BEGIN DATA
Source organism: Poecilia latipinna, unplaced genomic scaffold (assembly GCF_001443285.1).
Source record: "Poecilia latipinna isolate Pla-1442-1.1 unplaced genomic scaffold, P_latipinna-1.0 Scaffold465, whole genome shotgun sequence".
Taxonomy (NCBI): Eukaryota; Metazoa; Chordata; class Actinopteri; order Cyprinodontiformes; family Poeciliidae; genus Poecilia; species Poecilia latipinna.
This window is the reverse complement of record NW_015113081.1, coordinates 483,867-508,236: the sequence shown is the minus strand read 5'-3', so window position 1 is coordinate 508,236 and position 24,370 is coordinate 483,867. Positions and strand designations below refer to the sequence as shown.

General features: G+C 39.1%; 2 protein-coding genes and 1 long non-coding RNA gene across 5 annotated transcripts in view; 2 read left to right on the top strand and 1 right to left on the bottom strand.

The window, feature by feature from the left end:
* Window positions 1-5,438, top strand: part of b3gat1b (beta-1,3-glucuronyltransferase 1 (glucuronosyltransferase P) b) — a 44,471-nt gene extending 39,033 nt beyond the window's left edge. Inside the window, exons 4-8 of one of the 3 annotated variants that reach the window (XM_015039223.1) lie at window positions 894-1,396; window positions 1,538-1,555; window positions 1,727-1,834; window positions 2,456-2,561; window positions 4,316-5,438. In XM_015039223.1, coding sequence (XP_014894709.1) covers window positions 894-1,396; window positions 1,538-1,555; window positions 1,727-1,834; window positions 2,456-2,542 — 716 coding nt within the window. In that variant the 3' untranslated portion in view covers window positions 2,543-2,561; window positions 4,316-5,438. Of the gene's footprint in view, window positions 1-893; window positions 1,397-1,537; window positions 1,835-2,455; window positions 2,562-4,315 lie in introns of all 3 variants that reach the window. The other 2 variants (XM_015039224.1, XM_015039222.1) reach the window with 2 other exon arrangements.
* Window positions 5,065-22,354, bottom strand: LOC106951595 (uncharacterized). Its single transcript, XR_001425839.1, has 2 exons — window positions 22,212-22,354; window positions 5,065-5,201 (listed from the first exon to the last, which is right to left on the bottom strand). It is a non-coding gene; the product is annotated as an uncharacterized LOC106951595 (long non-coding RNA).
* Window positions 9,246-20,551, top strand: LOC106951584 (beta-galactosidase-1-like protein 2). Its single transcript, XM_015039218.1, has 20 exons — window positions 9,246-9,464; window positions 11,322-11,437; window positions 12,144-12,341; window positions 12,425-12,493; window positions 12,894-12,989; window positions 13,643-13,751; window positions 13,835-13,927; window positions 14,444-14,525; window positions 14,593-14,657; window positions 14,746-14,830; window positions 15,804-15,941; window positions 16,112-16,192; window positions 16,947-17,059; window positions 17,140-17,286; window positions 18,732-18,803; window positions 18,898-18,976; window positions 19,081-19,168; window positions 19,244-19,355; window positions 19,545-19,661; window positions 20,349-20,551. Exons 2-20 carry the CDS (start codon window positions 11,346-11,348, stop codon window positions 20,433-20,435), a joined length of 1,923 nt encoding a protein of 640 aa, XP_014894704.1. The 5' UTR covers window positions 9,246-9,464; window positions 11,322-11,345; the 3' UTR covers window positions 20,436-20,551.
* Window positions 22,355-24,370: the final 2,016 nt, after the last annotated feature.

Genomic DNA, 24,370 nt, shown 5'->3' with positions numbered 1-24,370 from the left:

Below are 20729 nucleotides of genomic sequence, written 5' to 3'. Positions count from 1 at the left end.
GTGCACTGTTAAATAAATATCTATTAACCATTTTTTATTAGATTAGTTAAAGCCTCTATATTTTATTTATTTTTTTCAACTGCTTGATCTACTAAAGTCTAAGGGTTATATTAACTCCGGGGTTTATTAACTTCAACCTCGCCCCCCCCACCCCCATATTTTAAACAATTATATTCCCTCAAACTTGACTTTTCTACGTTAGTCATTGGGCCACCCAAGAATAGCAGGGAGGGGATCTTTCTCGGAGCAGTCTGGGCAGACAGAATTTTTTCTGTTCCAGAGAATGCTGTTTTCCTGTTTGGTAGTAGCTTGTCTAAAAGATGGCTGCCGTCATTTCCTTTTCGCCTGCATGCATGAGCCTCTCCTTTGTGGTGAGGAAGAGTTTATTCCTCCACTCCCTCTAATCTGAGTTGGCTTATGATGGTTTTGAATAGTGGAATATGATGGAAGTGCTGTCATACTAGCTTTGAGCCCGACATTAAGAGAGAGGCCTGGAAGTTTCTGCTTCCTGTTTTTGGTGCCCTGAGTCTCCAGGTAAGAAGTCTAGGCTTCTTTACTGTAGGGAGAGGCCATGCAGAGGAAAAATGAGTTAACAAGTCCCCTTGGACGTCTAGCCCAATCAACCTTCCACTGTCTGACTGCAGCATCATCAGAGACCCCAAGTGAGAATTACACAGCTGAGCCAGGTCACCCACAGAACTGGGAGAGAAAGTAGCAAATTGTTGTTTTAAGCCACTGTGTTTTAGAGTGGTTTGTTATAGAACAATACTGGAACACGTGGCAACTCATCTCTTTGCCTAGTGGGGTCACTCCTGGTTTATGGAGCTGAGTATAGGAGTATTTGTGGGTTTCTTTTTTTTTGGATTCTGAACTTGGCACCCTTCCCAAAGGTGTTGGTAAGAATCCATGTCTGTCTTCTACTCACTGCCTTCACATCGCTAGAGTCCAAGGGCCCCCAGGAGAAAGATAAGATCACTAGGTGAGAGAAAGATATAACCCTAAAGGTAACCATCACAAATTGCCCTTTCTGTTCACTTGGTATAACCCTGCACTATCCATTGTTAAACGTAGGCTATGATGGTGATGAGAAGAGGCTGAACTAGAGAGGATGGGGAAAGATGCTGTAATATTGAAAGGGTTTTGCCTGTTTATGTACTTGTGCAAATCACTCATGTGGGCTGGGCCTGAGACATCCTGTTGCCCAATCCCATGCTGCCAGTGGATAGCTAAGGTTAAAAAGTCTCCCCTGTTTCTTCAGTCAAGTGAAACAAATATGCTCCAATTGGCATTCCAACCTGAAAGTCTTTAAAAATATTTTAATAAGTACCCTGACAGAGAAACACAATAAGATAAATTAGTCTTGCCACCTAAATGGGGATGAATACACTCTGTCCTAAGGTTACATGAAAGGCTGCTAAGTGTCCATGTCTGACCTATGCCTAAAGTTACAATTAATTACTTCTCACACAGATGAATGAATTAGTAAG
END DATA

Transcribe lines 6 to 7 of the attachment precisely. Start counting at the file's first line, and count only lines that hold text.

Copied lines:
The window, feature by feature from the left end:
* Window positions 1-5,438, top strand: part of b3gat1b (beta-1,3-glucuronyltransferase 1 (glucuronosyltransferase P) b) — a 44,471-nt gene extending 39,033 nt beyond the window's left edge. Inside the window, exons 4-8 of one of the 3 annotated variants that reach the window (XM_015039223.1) lie at window positions 894-1,396; window positions 1,538-1,555; window positions 1,727-1,834; window positions 2,456-2,561; window positions 4,316-5,438. In XM_015039223.1, coding sequence (XP_014894709.1) covers window positions 894-1,396; window positions 1,538-1,555; window positions 1,727-1,834; window positions 2,456-2,542 — 716 coding nt within the window. In that variant the 3' untranslated portion in view covers window positions 2,543-2,561; window positions 4,316-5,438. Of the gene's footprint in view, window positions 1-893; window positions 1,397-1,537; window positions 1,835-2,455; window positions 2,562-4,315 lie in introns of all 3 variants that reach the window. The other 2 variants (XM_015039224.1, XM_015039222.1) reach the window with 2 other exon arrangements.